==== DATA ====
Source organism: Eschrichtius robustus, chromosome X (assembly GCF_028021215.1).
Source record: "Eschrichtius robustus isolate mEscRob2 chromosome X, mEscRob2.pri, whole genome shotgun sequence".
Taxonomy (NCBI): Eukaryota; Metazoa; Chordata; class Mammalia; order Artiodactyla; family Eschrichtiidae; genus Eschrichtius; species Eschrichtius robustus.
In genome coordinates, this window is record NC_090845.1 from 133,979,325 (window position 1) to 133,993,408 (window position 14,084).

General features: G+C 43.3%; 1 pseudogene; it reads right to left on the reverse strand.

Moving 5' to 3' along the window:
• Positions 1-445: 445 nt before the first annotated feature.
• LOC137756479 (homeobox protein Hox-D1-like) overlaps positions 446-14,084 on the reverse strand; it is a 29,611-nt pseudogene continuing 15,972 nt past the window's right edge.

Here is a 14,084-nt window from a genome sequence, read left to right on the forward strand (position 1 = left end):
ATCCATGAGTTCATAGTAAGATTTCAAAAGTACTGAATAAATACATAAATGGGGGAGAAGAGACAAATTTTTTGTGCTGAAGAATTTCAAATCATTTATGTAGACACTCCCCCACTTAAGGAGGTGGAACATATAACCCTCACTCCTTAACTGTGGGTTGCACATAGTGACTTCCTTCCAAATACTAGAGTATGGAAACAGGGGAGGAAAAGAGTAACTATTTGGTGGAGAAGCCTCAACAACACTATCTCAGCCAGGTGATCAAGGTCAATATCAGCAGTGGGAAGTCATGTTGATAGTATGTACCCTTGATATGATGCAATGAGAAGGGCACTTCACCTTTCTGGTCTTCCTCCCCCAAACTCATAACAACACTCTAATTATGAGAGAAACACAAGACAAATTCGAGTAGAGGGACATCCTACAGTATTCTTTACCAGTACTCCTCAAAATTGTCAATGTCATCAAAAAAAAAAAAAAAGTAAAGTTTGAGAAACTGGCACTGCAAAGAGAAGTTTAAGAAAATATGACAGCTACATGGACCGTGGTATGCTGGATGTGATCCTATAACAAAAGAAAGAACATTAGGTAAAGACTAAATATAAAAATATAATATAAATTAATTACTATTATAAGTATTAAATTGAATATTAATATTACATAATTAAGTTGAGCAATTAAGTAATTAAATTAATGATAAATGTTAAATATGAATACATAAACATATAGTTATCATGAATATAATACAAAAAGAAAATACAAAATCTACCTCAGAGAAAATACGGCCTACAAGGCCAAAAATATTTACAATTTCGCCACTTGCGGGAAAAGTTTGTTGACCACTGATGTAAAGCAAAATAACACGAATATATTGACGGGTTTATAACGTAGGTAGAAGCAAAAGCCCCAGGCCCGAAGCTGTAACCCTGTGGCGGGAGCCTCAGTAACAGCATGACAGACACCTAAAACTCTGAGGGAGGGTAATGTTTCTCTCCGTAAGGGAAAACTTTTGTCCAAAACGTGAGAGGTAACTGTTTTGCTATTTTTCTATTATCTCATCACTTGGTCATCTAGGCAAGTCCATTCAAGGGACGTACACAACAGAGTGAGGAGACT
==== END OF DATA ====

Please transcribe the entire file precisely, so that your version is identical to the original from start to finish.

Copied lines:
Source organism: Eschrichtius robustus, chromosome X (assembly GCF_028021215.1).
Source record: "Eschrichtius robustus isolate mEscRob2 chromosome X, mEscRob2.pri, whole genome shotgun sequence".
Taxonomy (NCBI): Eukaryota; Metazoa; Chordata; class Mammalia; order Artiodactyla; family Eschrichtiidae; genus Eschrichtius; species Eschrichtius robustus.
In genome coordinates, this window is record NC_090845.1 from 133,979,325 (window position 1) to 133,993,408 (window position 14,084).

General features: G+C 43.3%; 1 pseudogene; it reads right to left on the reverse strand.

Moving 5' to 3' along the window:
• Positions 1-445: 445 nt before the first annotated feature.
• LOC137756479 (homeobox protein Hox-D1-like) overlaps positions 446-14,084 on the reverse strand; it is a 29,611-nt pseudogene continuing 15,972 nt past the window's right edge.

Here is a 14,084-nt window from a genome sequence, read left to right on the forward strand (position 1 = left end):
ATCCATGAGTTCATAGTAAGATTTCAAAAGTACTGAATAAATACATAAATGGGGGAGAAGAGACAAATTTTTTGTGCTGAAGAATTTCAAATCATTTATGTAGACACTCCCCCACTTAAGGAGGTGGAACATATAACCCTCACTCCTTAACTGTGGGTTGCACATAGTGACTTCCTTCCAAATACTAGAGTATGGAAACAGGGGAGGAAAAGAGTAACTATTTGGTGGAGAAGCCTCAACAACACTATCTCAGCCAGGTGATCAAGGTCAATATCAGCAGTGGGAAGTCATGTTGATAGTATGTACCCTTGATATGATGCAATGAGAAGGGCACTTCACCTTTCTGGTCTTCCTCCCCCAAACTCATAACAACACTCTAATTATGAGAGAAACACAAGACAAATTCGAGTAGAGGGACATCCTACAGTATTCTTTACCAGTACTCCTCAAAATTGTCAATGTCATCAAAAAAAAAAAAAAAGTAAAGTTTGAGAAACTGGCACTGCAAAGAGAAGTTTAAGAAAATATGACAGCTACATGGACCGTGGTATGCTGGATGTGATCCTATAACAAAAGAAAGAACATTAGGTAAAGACTAAATATAAAAATATAATATAAATTAATTACTATTATAAGTATTAAATTGAATATTAATATTACATAATTAAGTTGAGCAATTAAGTAATTAAATTAATGATAAATGTTAAATATGAATACATAAACATATAGTTATCATGAATATAATACAAAAAGAAAATACAAAATCTACCTCAGAGAAAATACGGCCTACAAGGCCAAAAATATTTACAATTTCGCCACTTGCGGGAAAAGTTTGTTGACCACTGATGTAAAGCAAAATAACACGAATATATTGACGGGTTTATAACGTAGGTAGAAGCAAAAGCCCCAGGCCCGAAGCTGTAACCCTGTGGCGGGAGCCTCAGTAACAGCATGACAGACACCTAAAACTCTGAGGGAGGGTAATGTTTCTCTCCGTAAGGGAAAACTTTTGTCCAAAACGTGAGAGGTAACTGTTTTGCTATTTTTCTATTATCTCATCACTTGGTCATCTAGGCAAGTCCATTCAAGGGACGTACACAACAGAGTGAGGAGACT